Hippo campus Concert review

Peter Fedyk, Entertainment Editor

Thursday night in the “Hell” venue at Atlanta’s infamous Masquerade can only be described as electric. The indie pop-rock band Hippo Campus-based out of St. Paul, Minnesota played a ten song set, preceded by the opening act, Magic City Hippies, a Miami indie funk band. The show was completely sold out, and the crowd bubbled with anticipation as unrelated songs from the loudspeaker kept the crowd’s ears preoccupied. The crowd’s anticipation was met with the relatively unknown opening set. As a professed fan of Magic City Hippies, I was just as excited for them as the headliners. The band’s unique blend of music was well realized live, and the crowd warmed up to the South Beach natives by the end of their forty minute act. The group’s groovy guitar riffs, drum breaks, baselines, and muffled vocals were particularly proficient at getting the crowd moving. As their time on stage came to an end, the band stacked even more hype for Hippo Campus on to the figurative tower that was towering over the venue. This was followed by ten minutes of loudspeaker tunes; the pit of mostly college students dripped with patient anticipation. Not one person had more important matters to attend to.
Music from the speakers slowly faded in sync with the dimming lights. Hippo Campus emerged from stage right and silently readied their respective instruments. The constant droning hum of “Sun Veins,” the opening track of their debut LP “Landmark” smoothly transitioned into a hit track from the same album, “Way It Goes.” The insanely catchy riff cued an eruption of cheers from the audience, a common theme for the start of each song throughout the night. The tracklist was mostly comprised of “Landmark” songs, but also included a few songs from previous EP’s, such as “South” and “Bashful Creatures.”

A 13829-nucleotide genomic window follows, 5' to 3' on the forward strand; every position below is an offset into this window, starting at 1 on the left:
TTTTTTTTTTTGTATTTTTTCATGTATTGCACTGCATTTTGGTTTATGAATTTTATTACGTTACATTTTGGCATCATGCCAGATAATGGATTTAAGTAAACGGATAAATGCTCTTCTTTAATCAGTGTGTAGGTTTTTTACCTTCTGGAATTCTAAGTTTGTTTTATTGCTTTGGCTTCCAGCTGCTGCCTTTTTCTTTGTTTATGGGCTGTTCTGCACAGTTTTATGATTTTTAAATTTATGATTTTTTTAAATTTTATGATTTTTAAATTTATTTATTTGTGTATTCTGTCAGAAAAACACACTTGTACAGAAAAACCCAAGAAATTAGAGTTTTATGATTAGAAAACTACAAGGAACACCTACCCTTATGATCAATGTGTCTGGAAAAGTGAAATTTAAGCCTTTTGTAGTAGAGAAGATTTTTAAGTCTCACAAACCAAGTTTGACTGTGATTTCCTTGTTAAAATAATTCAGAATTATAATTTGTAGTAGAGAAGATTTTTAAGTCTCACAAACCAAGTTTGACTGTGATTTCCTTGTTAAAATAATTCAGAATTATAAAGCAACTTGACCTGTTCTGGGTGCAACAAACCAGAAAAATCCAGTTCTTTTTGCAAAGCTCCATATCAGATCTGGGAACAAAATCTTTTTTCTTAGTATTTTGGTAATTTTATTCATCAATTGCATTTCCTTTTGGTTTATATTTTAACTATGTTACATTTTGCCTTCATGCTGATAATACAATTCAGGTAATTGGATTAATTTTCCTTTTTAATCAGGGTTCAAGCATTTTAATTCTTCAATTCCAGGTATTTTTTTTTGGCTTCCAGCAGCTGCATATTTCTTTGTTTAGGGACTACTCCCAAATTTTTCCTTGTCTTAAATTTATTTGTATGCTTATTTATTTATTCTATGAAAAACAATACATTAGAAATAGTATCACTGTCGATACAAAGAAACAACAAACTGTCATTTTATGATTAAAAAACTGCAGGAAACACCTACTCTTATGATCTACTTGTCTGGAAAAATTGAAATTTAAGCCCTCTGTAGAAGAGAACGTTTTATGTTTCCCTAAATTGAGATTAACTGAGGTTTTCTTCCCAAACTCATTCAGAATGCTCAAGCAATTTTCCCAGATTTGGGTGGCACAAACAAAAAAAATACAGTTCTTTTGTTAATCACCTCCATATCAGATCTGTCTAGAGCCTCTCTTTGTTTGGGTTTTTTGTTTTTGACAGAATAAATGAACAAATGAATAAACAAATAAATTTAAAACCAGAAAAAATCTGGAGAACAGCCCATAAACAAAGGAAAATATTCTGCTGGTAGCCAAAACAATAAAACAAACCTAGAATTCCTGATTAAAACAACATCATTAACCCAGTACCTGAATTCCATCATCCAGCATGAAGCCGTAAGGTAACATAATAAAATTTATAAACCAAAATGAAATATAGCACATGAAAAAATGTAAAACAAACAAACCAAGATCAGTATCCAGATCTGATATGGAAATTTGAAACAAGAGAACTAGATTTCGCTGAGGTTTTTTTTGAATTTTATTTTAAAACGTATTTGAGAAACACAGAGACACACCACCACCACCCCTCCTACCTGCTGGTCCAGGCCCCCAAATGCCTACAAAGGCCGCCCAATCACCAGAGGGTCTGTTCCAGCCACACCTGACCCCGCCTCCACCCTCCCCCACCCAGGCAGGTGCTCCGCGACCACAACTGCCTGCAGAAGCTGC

The quartet, affectionately known as Turntan, Stitches, Espo, and Beans (their stage names), kept an incredibly high level of energy from start to finish. Hippo Campus is relatively young, and it was clear they were enjoying the set just as much as the fans were. Their high energy performance was well complimented by the fairly simple but effective light rig behind the young band; they constantly changed colors to match the current song’s tone and flashed in higher frequency to emphasize the hard points in songs. However, the lights eventually dimmed, the band quickly thanked their audience, put down their instruments, and exited right stage. Other than the lucky fan that caught Beans’ flung drumstick, the crowd reacted solemnly; that is, until the infamous “one more song’ chant flooded the entire room. After a minute of begging, Hippo Campus quickly ran back to their instruments for an encore. The cheers that followed almost matched the music previously played. Turtan, or Jake Luppen (the lead singer), humbly thanked everyone at the show, and then asked, “You guys want to rock out?” The answer was quite loud. The response to our answer was even louder.
Hippo Campus’ “Landmark” show was incredibly energetic, loud, and a pulse-pounding experience. It was well worth the price of admission; I doubt anyone in that room experienced buyer’s remorse. Though it did not break any ground, the concert not only was a crowd pleaser but a catalyst to mass deafness, a price I happily paid.